Bennett: COVID Booster ‘Critical,’ Most People Who Die Are Not Fully Vaccinated

Prime Minister Naftali Bennett visits a vaccination facility in Tayibe, Thursday. (Koby Gideon/GPO)

Prime Minister Naftali Bennett visited a vaccination center at a high school in Tayibe on Thursday to see first hand how the vaccination campaign was progressing in the Arab sector.

Speaking at the facility, Bennett said, “I came to Tayibe this morning because I care about your lives, your health, and I’m worried about the lives of your parents, your grandparents, who are in danger.

“COVID doesn’t distinguish between religions or faith. It’s a virus that moves from person to person, and I chose to come and talk to the Arab sector because at the moment, the Arab sector has the lowest numbers of vaccination. I want your lives to be as well protected as the lives of my mom and my children. You deserve the same protection, but this time, it’s up to you,” Bennett said.

“The Delta strain is much more contagious than the original COVID virus. When we find a confirmed Delta carrier he has a viral load 1,000 times as high. So every confirmed carrier spreads a lot more virus and infects five times as many people,” Bennett explained.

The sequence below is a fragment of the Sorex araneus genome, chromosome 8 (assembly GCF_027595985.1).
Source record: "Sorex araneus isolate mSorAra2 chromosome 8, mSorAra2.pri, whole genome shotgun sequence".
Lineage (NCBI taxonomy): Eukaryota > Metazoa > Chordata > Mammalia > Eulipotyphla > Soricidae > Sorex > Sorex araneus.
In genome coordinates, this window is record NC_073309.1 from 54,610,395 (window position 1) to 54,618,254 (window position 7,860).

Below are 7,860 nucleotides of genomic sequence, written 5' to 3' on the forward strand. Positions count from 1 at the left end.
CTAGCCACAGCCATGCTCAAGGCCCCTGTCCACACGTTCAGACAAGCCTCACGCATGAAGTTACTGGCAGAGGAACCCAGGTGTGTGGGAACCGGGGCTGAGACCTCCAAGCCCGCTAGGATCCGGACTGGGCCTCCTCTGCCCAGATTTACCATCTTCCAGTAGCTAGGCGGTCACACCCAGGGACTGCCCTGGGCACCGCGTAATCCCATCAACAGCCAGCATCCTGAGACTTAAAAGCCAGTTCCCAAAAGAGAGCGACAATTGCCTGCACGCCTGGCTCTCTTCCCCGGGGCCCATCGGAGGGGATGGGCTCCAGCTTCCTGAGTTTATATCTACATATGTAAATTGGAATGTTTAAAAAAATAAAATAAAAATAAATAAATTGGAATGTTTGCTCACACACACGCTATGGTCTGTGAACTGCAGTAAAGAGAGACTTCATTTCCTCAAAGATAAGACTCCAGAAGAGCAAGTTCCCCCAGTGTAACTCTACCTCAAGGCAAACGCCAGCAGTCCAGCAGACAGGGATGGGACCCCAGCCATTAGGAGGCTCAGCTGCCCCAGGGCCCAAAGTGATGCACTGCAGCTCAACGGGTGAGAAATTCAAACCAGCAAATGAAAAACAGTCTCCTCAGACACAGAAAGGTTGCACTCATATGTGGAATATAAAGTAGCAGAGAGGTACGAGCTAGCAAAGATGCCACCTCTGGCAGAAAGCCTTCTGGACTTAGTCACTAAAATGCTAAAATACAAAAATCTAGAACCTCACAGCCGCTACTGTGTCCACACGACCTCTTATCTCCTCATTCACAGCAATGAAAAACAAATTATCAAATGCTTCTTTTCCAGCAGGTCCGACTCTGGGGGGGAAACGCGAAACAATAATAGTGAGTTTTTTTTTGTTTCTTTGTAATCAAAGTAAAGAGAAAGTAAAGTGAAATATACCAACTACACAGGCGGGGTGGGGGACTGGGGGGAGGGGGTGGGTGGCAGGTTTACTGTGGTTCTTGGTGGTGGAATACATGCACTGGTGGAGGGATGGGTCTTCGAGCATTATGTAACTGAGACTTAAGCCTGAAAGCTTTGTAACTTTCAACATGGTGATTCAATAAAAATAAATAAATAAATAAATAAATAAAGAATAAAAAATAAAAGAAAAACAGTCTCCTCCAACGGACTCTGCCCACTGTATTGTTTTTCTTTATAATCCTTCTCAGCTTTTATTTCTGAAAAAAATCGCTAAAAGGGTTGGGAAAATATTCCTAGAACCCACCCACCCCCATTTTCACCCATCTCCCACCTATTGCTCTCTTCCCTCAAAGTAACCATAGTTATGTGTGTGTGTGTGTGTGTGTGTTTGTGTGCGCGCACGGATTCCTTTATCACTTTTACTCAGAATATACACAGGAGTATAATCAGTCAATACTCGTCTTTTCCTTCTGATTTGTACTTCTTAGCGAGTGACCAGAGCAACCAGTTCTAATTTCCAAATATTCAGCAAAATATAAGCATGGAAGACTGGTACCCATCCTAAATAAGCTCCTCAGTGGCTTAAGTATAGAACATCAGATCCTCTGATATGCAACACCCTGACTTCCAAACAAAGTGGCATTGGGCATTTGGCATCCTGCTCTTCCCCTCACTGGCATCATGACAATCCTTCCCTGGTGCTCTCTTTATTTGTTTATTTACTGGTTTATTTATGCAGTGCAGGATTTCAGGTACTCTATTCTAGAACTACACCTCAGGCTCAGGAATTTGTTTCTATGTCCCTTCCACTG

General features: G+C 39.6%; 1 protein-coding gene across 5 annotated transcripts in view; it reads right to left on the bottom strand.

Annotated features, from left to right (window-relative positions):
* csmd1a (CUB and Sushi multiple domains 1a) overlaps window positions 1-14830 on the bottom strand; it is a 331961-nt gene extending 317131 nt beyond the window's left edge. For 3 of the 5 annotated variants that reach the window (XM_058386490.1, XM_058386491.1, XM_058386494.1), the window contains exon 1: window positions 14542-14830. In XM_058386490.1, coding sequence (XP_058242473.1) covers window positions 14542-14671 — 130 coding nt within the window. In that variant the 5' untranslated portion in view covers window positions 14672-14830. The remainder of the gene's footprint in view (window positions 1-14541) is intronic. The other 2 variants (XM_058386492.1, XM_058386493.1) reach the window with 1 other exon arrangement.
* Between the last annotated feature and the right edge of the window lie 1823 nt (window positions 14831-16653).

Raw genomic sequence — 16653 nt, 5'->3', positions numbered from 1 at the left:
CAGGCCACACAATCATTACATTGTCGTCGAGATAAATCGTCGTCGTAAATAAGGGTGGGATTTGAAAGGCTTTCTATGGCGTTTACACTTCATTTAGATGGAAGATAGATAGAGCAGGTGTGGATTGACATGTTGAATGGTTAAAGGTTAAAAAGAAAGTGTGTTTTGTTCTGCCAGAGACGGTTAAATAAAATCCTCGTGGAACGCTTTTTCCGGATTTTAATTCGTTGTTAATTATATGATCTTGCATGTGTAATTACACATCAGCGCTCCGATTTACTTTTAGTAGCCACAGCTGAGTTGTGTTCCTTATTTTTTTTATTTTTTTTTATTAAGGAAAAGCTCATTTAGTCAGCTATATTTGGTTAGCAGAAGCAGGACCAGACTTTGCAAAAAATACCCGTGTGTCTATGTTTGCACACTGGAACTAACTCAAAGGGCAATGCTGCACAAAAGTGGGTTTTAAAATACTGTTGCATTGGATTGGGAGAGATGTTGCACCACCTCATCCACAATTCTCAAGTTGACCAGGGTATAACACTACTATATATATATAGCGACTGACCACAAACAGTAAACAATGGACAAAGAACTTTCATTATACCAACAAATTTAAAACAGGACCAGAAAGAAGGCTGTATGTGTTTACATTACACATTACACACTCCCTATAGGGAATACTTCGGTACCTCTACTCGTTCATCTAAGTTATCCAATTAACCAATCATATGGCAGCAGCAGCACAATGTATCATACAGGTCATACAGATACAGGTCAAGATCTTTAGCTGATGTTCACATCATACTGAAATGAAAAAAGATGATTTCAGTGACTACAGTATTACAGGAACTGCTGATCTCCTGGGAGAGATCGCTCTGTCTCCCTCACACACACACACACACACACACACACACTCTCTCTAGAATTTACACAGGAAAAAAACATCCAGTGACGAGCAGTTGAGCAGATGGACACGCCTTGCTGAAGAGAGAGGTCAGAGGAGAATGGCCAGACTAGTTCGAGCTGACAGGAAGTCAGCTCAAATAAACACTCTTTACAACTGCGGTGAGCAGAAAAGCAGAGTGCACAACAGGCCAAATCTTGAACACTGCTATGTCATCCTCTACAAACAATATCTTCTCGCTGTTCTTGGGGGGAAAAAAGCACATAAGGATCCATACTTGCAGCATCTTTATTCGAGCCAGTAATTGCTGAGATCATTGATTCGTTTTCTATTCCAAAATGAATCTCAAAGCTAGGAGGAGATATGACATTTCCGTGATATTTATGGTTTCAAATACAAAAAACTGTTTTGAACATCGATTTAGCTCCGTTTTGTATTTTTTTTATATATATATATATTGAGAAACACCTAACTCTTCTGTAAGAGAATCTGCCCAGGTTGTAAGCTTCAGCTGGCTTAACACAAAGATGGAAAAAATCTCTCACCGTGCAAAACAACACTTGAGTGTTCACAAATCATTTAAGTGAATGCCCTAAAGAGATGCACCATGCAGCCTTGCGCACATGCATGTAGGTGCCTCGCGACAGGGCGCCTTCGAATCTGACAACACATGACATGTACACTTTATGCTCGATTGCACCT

The prime minister explained that while the vaccines are highly effective, their efficacy wore down with time, so “just like we charge our phones or put gas in the car, we need to ‘top up’ the body’s defense. So the third dose is critical. Most of the fatalities, the vast majority, were not fully vaccinated.”

Bennett said that 105 Israelis had died of COVID-19 this week alone, and 103 of them had not been fully vaccinated.

“There is fake news about side effects – there are nearly no side effects, or very minor ones. People die of COVID, not from side effects of the wonderful vaccines,” the prime minister said.

Bennett urged leaders in Arab society to promote vaccinations, including booster shots.

Meanwhile, senior healthcare officials expect that by Thursday evening, the government will approve COVID booster shots for Israelis age 40 and over, and possibly next week to approve expanding the booster campaign to include people age 30 and up.

The officials expect that in September, booster shots will be approved for all ages.


To Read The Full Story

Are you already a subscriber?
Click to log in!